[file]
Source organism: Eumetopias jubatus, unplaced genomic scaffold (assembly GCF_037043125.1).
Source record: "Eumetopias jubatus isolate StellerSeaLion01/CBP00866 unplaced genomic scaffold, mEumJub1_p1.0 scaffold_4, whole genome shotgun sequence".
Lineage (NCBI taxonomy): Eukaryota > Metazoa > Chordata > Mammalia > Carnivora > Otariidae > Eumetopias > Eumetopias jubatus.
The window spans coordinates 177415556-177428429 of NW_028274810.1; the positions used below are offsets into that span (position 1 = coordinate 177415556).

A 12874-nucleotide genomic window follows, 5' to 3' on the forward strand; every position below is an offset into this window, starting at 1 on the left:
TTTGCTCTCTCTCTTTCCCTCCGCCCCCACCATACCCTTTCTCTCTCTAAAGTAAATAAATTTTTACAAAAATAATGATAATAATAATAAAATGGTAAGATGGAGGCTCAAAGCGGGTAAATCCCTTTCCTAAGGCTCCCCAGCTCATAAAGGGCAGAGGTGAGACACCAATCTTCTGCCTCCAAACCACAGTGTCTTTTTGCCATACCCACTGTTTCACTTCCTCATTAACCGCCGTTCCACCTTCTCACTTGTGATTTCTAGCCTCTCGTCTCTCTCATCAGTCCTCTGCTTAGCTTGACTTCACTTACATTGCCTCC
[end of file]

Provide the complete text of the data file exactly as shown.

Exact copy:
Source organism: Eumetopias jubatus, unplaced genomic scaffold (assembly GCF_037043125.1).
Source record: "Eumetopias jubatus isolate StellerSeaLion01/CBP00866 unplaced genomic scaffold, mEumJub1_p1.0 scaffold_4, whole genome shotgun sequence".
Lineage (NCBI taxonomy): Eukaryota > Metazoa > Chordata > Mammalia > Carnivora > Otariidae > Eumetopias > Eumetopias jubatus.
The window spans coordinates 177415556-177428429 of NW_028274810.1; the positions used below are offsets into that span (position 1 = coordinate 177415556).

A 12874-nucleotide genomic window follows, 5' to 3' on the forward strand; every position below is an offset into this window, starting at 1 on the left:
TTTGCTCTCTCTCTTTCCCTCCGCCCCCACCATACCCTTTCTCTCTCTAAAGTAAATAAATTTTTACAAAAATAATGATAATAATAATAAAATGGTAAGATGGAGGCTCAAAGCGGGTAAATCCCTTTCCTAAGGCTCCCCAGCTCATAAAGGGCAGAGGTGAGACACCAATCTTCTGCCTCCAAACCACAGTGTCTTTTTGCCATACCCACTGTTTCACTTCCTCATTAACCGCCGTTCCACCTTCTCACTTGTGATTTCTAGCCTCTCGTCTCTCTCATCAGTCCTCTGCTTAGCTTGACTTCACTTACATTGCCTCC